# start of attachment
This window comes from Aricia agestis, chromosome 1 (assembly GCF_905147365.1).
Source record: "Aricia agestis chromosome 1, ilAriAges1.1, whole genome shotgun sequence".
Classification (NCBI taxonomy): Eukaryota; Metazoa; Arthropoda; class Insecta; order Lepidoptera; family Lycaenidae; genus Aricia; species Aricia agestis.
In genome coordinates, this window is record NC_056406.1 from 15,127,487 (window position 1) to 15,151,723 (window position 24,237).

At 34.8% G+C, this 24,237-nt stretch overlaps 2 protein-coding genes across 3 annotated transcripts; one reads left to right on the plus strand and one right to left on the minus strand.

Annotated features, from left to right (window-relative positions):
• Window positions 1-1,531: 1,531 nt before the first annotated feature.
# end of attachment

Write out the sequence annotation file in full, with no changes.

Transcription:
This window comes from Aricia agestis, chromosome 1 (assembly GCF_905147365.1).
Source record: "Aricia agestis chromosome 1, ilAriAges1.1, whole genome shotgun sequence".
Classification (NCBI taxonomy): Eukaryota; Metazoa; Arthropoda; class Insecta; order Lepidoptera; family Lycaenidae; genus Aricia; species Aricia agestis.
In genome coordinates, this window is record NC_056406.1 from 15,127,487 (window position 1) to 15,151,723 (window position 24,237).

At 34.8% G+C, this 24,237-nt stretch overlaps 2 protein-coding genes across 3 annotated transcripts; one reads left to right on the plus strand and one right to left on the minus strand.

Annotated features, from left to right (window-relative positions):
• Window positions 1-1,531: 1,531 nt before the first annotated feature.